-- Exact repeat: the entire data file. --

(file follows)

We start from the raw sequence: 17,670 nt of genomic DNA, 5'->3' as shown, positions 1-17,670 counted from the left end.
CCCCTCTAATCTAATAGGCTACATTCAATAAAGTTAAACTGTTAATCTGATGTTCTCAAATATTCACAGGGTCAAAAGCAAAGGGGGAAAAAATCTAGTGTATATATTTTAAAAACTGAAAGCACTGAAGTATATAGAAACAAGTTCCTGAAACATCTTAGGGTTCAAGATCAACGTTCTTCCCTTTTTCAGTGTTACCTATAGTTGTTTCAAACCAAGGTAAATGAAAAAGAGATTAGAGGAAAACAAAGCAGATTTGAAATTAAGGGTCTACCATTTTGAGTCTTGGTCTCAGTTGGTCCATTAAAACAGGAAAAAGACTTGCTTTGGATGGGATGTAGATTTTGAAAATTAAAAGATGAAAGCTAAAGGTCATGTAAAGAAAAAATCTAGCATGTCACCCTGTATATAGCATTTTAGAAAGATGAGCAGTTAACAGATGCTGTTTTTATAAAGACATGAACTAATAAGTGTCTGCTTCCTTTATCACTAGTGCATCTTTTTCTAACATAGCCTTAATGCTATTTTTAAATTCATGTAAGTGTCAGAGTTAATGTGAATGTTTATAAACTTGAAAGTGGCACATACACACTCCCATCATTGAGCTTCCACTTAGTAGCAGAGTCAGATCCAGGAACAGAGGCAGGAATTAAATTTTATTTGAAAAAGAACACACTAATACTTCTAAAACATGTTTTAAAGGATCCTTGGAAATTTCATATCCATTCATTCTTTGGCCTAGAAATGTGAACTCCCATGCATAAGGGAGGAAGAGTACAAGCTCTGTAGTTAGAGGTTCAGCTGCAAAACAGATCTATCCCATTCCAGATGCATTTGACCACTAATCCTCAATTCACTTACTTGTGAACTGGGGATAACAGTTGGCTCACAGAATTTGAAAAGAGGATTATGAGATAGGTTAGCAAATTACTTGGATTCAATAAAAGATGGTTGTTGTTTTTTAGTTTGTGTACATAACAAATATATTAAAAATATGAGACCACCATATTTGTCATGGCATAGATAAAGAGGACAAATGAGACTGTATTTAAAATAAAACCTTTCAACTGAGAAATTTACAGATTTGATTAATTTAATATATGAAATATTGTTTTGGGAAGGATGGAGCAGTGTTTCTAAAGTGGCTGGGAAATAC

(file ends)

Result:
We start from the raw sequence: 17,670 nt of genomic DNA, 5'->3' as shown, positions 1-17,670 counted from the left end.
CCCCTCTAATCTAATAGGCTACATTCAATAAAGTTAAACTGTTAATCTGATGTTCTCAAATATTCACAGGGTCAAAAGCAAAGGGGGAAAAAATCTAGTGTATATATTTTAAAAACTGAAAGCACTGAAGTATATAGAAACAAGTTCCTGAAACATCTTAGGGTTCAAGATCAACGTTCTTCCCTTTTTCAGTGTTACCTATAGTTGTTTCAAACCAAGGTAAATGAAAAAGAGATTAGAGGAAAACAAAGCAGATTTGAAATTAAGGGTCTACCATTTTGAGTCTTGGTCTCAGTTGGTCCATTAAAACAGGAAAAAGACTTGCTTTGGATGGGATGTAGATTTTGAAAATTAAAAGATGAAAGCTAAAGGTCATGTAAAGAAAAAATCTAGCATGTCACCCTGTATATAGCATTTTAGAAAGATGAGCAGTTAACAGATGCTGTTTTTATAAAGACATGAACTAATAAGTGTCTGCTTCCTTTATCACTAGTGCATCTTTTTCTAACATAGCCTTAATGCTATTTTTAAATTCATGTAAGTGTCAGAGTTAATGTGAATGTTTATAAACTTGAAAGTGGCACATACACACTCCCATCATTGAGCTTCCACTTAGTAGCAGAGTCAGATCCAGGAACAGAGGCAGGAATTAAATTTTATTTGAAAAAGAACACACTAATACTTCTAAAACATGTTTTAAAGGATCCTTGGAAATTTCATATCCATTCATTCTTTGGCCTAGAAATGTGAACTCCCATGCATAAGGGAGGAAGAGTACAAGCTCTGTAGTTAGAGGTTCAGCTGCAAAACAGATCTATCCCATTCCAGATGCATTTGACCACTAATCCTCAATTCACTTACTTGTGAACTGGGGATAACAGTTGGCTCACAGAATTTGAAAAGAGGATTATGAGATAGGTTAGCAAATTACTTGGATTCAATAAAAGATGGTTGTTGTTTTTTAGTTTGTGTACATAACAAATATATTAAAAATATGAGACCACCATATTTGTCATGGCATAGATAAAGAGGACAAATGAGACTGTATTTAAAATAAAACCTTTCAACTGAGAAATTTACAGATTTGATTAATTTAATATATGAAATATTGTTTTGGGAAGGATGGAGCAGTGTTTCTAAAGTGGCTGGGAAATAC